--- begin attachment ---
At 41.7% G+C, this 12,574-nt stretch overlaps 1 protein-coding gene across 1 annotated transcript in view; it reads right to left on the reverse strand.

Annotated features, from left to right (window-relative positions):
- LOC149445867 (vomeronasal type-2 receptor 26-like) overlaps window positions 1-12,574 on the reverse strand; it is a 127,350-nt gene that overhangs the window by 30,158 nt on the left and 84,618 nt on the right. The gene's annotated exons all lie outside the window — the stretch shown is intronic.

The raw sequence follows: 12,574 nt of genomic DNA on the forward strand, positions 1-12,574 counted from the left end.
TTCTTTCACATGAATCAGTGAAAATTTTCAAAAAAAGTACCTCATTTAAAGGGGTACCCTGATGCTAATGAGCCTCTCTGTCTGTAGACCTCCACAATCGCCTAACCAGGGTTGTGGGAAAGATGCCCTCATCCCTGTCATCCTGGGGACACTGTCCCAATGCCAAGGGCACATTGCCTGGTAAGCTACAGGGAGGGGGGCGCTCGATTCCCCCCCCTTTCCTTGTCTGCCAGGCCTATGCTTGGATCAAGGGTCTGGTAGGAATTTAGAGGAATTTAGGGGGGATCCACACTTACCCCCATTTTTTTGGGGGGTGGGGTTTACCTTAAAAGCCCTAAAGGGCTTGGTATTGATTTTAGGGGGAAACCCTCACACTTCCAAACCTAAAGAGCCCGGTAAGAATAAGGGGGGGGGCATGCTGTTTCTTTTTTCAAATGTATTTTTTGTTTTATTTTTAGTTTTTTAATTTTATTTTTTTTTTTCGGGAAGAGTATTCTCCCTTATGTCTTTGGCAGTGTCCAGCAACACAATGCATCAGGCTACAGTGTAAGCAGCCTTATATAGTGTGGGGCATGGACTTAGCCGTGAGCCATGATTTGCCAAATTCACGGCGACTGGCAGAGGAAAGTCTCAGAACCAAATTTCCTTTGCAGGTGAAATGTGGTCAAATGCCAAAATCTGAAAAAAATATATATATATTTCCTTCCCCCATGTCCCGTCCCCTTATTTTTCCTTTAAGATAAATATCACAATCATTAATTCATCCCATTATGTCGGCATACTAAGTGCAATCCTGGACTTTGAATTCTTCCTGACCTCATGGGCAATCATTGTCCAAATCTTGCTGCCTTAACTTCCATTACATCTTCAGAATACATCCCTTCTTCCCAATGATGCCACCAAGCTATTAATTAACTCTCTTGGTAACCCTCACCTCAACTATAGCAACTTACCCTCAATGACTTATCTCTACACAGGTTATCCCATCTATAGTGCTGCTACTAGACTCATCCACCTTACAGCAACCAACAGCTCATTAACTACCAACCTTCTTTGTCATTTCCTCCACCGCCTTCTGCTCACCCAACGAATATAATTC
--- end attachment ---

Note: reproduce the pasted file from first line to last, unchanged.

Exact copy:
At 41.7% G+C, this 12,574-nt stretch overlaps 1 protein-coding gene across 1 annotated transcript in view; it reads right to left on the reverse strand.

Annotated features, from left to right (window-relative positions):
- LOC149445867 (vomeronasal type-2 receptor 26-like) overlaps window positions 1-12,574 on the reverse strand; it is a 127,350-nt gene that overhangs the window by 30,158 nt on the left and 84,618 nt on the right. The gene's annotated exons all lie outside the window — the stretch shown is intronic.

The raw sequence follows: 12,574 nt of genomic DNA on the forward strand, positions 1-12,574 counted from the left end.
TTCTTTCACATGAATCAGTGAAAATTTTCAAAAAAAGTACCTCATTTAAAGGGGTACCCTGATGCTAATGAGCCTCTCTGTCTGTAGACCTCCACAATCGCCTAACCAGGGTTGTGGGAAAGATGCCCTCATCCCTGTCATCCTGGGGACACTGTCCCAATGCCAAGGGCACATTGCCTGGTAAGCTACAGGGAGGGGGGCGCTCGATTCCCCCCCCTTTCCTTGTCTGCCAGGCCTATGCTTGGATCAAGGGTCTGGTAGGAATTTAGAGGAATTTAGGGGGGATCCACACTTACCCCCATTTTTTTGGGGGGTGGGGTTTACCTTAAAAGCCCTAAAGGGCTTGGTATTGATTTTAGGGGGAAACCCTCACACTTCCAAACCTAAAGAGCCCGGTAAGAATAAGGGGGGGGGCATGCTGTTTCTTTTTTCAAATGTATTTTTTGTTTTATTTTTAGTTTTTTAATTTTATTTTTTTTTTTCGGGAAGAGTATTCTCCCTTATGTCTTTGGCAGTGTCCAGCAACACAATGCATCAGGCTACAGTGTAAGCAGCCTTATATAGTGTGGGGCATGGACTTAGCCGTGAGCCATGATTTGCCAAATTCACGGCGACTGGCAGAGGAAAGTCTCAGAACCAAATTTCCTTTGCAGGTGAAATGTGGTCAAATGCCAAAATCTGAAAAAAATATATATATATTTCCTTCCCCCATGTCCCGTCCCCTTATTTTTCCTTTAAGATAAATATCACAATCATTAATTCATCCCATTATGTCGGCATACTAAGTGCAATCCTGGACTTTGAATTCTTCCTGACCTCATGGGCAATCATTGTCCAAATCTTGCTGCCTTAACTTCCATTACATCTTCAGAATACATCCCTTCTTCCCAATGATGCCACCAAGCTATTAATTAACTCTCTTGGTAACCCTCACCTCAACTATAGCAACTTACCCTCAATGACTTATCTCTACACAGGTTATCCCATCTATAGTGCTGCTACTAGACTCATCCACCTTACAGCAACCAACAGCTCATTAACTACCAACCTTCTTTGTCATTTCCTCCACCGCCTTCTGCTCACCCAACGAATATAATTC